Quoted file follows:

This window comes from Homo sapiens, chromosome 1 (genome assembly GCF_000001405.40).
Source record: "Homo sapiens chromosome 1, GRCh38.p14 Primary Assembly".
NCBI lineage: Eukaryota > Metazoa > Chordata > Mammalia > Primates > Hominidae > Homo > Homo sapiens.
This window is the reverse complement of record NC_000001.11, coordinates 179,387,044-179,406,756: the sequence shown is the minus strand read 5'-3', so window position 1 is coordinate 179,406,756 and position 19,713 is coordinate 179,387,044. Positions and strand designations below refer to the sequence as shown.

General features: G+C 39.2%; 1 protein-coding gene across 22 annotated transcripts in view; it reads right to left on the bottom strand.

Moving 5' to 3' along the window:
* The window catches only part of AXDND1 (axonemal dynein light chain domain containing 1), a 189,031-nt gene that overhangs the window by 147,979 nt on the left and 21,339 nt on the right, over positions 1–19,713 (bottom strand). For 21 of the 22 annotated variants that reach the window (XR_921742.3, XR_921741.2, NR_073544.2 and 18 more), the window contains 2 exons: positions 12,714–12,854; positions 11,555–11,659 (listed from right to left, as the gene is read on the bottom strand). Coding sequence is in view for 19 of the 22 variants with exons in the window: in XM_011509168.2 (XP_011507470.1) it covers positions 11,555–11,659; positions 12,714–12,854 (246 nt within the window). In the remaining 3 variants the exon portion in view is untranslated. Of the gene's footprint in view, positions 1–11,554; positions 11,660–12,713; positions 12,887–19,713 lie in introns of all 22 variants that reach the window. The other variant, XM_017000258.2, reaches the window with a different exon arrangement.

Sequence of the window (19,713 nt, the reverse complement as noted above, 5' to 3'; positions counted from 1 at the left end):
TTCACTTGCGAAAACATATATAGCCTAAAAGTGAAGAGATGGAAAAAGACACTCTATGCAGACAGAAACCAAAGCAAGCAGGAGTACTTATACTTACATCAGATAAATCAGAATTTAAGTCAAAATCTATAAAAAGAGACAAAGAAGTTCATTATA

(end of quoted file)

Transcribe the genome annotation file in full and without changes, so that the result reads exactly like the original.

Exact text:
This window comes from Homo sapiens, chromosome 1 (genome assembly GCF_000001405.40).
Source record: "Homo sapiens chromosome 1, GRCh38.p14 Primary Assembly".
NCBI lineage: Eukaryota > Metazoa > Chordata > Mammalia > Primates > Hominidae > Homo > Homo sapiens.
This window is the reverse complement of record NC_000001.11, coordinates 179,387,044-179,406,756: the sequence shown is the minus strand read 5'-3', so window position 1 is coordinate 179,406,756 and position 19,713 is coordinate 179,387,044. Positions and strand designations below refer to the sequence as shown.

General features: G+C 39.2%; 1 protein-coding gene across 22 annotated transcripts in view; it reads right to left on the bottom strand.

Moving 5' to 3' along the window:
* The window catches only part of AXDND1 (axonemal dynein light chain domain containing 1), a 189,031-nt gene that overhangs the window by 147,979 nt on the left and 21,339 nt on the right, over positions 1–19,713 (bottom strand). For 21 of the 22 annotated variants that reach the window (XR_921742.3, XR_921741.2, NR_073544.2 and 18 more), the window contains 2 exons: positions 12,714–12,854; positions 11,555–11,659 (listed from right to left, as the gene is read on the bottom strand). Coding sequence is in view for 19 of the 22 variants with exons in the window: in XM_011509168.2 (XP_011507470.1) it covers positions 11,555–11,659; positions 12,714–12,854 (246 nt within the window). In the remaining 3 variants the exon portion in view is untranslated. Of the gene's footprint in view, positions 1–11,554; positions 11,660–12,713; positions 12,887–19,713 lie in introns of all 22 variants that reach the window. The other variant, XM_017000258.2, reaches the window with a different exon arrangement.

Sequence of the window (19,713 nt, the reverse complement as noted above, 5' to 3'; positions counted from 1 at the left end):
TTCACTTGCGAAAACATATATAGCCTAAAAGTGAAGAGATGGAAAAAGACACTCTATGCAGACAGAAACCAAAGCAAGCAGGAGTACTTATACTTACATCAGATAAATCAGAATTTAAGTCAAAATCTATAAAAAGAGACAAAGAAGTTCATTATA